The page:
California enters drought


This picture shows the Sierra Mountain Range from space during 2013 (left) and the current drought of 2014 (right). Photograph property of NBC News.

Darien Malekos, Staff Writer

Due to little rainfall in the past months and low water supplies due to wildfires and general usage, California has entered a drought.

Gov. Jerry Brown spoke in a press conference on Jan. 17 during which he said, “We need to awaken all Californians to the serious matter of drought.”

Most Californians had noticed the dry conditions during the fall and winter seasons, but Brown officially signed a proclamation declaring the situation a state of emergency today.

This proclamation will help the people who have been the most affected by the drought, such as farmers.

Karen Ross of the Calif. Dept. of Food and Agriculture said, “A lot of [farmers] are choosing not to [hire workers] because the prospects are so grim right now. One of the water districts reported that based on the situation last week they knew of at least 200,000 acres that farmers will not be planting this year.”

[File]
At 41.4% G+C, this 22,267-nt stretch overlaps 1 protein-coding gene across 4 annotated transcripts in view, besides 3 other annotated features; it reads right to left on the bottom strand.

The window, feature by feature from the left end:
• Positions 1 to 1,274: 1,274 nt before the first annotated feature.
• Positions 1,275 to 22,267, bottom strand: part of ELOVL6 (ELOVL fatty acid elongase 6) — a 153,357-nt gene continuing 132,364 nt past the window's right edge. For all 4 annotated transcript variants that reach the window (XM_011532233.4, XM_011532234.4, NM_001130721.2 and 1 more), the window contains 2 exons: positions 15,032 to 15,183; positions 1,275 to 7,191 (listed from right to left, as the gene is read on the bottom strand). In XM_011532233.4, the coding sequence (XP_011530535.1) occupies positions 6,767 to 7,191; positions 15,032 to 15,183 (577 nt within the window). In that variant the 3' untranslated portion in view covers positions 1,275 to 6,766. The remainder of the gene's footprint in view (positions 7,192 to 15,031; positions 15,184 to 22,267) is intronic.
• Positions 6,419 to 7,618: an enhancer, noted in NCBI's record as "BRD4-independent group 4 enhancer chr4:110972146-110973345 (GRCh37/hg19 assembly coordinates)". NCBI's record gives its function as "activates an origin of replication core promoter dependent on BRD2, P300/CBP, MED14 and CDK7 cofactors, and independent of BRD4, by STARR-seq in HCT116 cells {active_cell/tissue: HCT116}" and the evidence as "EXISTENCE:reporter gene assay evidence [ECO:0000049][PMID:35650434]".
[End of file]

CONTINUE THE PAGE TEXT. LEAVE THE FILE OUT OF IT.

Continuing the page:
This could lead to a shortage in crops in the coming months, or higher prices for available foods.

Farmers are not the only people concerned about the drought California has recently entered. Carlmont students have started conserving water and cutting back their water usage in the hopes it will help the state’s situation.

Senior Claire Noemer said, “I think that people need to do as much as they can to help preserve the water that we do have now. Whenever I bring water home that I didn’t drink at school I put that water in our tea kettle and make tea with it. I also try to take as short showers as I can.”

The proclamation will also help move more water across the state and introduce a bigger public awareness campaign to help limit water usage.

Senior Brandon Aflak said, “We should ration more of the Northern California water. A lot of [Northern California’s] water already goes to [Southern California] so maybe we could not do that and keep more of our water here.”

For quick things to do every day to help save some water, Aflak said “I won’t leave the sink running when I’m brushing my teeth. I’ll take fewer showers, quicker showers.”

There are currently no predictions of when this drought will be over but until then Brown recommends all people cut down their water usage by at least 20 percent.

Brown said, “Now we are facing a phenomenon of nature that makes us realize that we are dependent rain, we are dependent on one another.”

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